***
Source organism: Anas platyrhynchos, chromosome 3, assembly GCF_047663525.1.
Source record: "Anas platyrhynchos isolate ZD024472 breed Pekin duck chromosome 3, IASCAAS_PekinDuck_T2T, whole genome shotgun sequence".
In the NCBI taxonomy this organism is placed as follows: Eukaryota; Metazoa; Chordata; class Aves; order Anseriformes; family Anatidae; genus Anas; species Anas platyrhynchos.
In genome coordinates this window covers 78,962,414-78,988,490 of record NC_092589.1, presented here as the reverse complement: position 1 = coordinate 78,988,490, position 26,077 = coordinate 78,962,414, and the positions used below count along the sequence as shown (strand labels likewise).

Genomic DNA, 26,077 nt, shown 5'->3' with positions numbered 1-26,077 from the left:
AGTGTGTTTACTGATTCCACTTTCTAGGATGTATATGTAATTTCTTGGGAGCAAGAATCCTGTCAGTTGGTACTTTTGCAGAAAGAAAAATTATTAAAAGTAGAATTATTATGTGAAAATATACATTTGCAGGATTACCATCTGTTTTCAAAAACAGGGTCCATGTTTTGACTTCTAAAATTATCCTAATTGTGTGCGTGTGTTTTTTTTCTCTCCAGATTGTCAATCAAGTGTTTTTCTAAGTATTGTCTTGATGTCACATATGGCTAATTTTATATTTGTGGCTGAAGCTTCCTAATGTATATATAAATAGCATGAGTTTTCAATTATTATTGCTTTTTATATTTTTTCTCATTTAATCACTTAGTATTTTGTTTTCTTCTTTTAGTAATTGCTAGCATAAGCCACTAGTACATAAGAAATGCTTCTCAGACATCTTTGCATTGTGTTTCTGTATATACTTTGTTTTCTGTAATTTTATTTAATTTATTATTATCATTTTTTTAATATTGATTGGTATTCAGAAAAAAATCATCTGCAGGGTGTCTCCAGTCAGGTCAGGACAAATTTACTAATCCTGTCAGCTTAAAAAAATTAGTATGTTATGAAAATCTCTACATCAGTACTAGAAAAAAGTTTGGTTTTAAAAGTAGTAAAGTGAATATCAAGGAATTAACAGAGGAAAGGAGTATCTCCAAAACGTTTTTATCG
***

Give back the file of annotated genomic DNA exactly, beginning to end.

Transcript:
Source organism: Anas platyrhynchos, chromosome 3, assembly GCF_047663525.1.
Source record: "Anas platyrhynchos isolate ZD024472 breed Pekin duck chromosome 3, IASCAAS_PekinDuck_T2T, whole genome shotgun sequence".
In the NCBI taxonomy this organism is placed as follows: Eukaryota; Metazoa; Chordata; class Aves; order Anseriformes; family Anatidae; genus Anas; species Anas platyrhynchos.
In genome coordinates this window covers 78,962,414-78,988,490 of record NC_092589.1, presented here as the reverse complement: position 1 = coordinate 78,988,490, position 26,077 = coordinate 78,962,414, and the positions used below count along the sequence as shown (strand labels likewise).

Genomic DNA, 26,077 nt, shown 5'->3' with positions numbered 1-26,077 from the left:
AGTGTGTTTACTGATTCCACTTTCTAGGATGTATATGTAATTTCTTGGGAGCAAGAATCCTGTCAGTTGGTACTTTTGCAGAAAGAAAAATTATTAAAAGTAGAATTATTATGTGAAAATATACATTTGCAGGATTACCATCTGTTTTCAAAAACAGGGTCCATGTTTTGACTTCTAAAATTATCCTAATTGTGTGCGTGTGTTTTTTTTCTCTCCAGATTGTCAATCAAGTGTTTTTCTAAGTATTGTCTTGATGTCACATATGGCTAATTTTATATTTGTGGCTGAAGCTTCCTAATGTATATATAAATAGCATGAGTTTTCAATTATTATTGCTTTTTATATTTTTTCTCATTTAATCACTTAGTATTTTGTTTTCTTCTTTTAGTAATTGCTAGCATAAGCCACTAGTACATAAGAAATGCTTCTCAGACATCTTTGCATTGTGTTTCTGTATATACTTTGTTTTCTGTAATTTTATTTAATTTATTATTATCATTTTTTTAATATTGATTGGTATTCAGAAAAAAATCATCTGCAGGGTGTCTCCAGTCAGGTCAGGACAAATTTACTAATCCTGTCAGCTTAAAAAAATTAGTATGTTATGAAAATCTCTACATCAGTACTAGAAAAAAGTTTGGTTTTAAAAGTAGTAAAGTGAATATCAAGGAATTAACAGAGGAAAGGAGTATCTCCAAAACGTTTTTATCG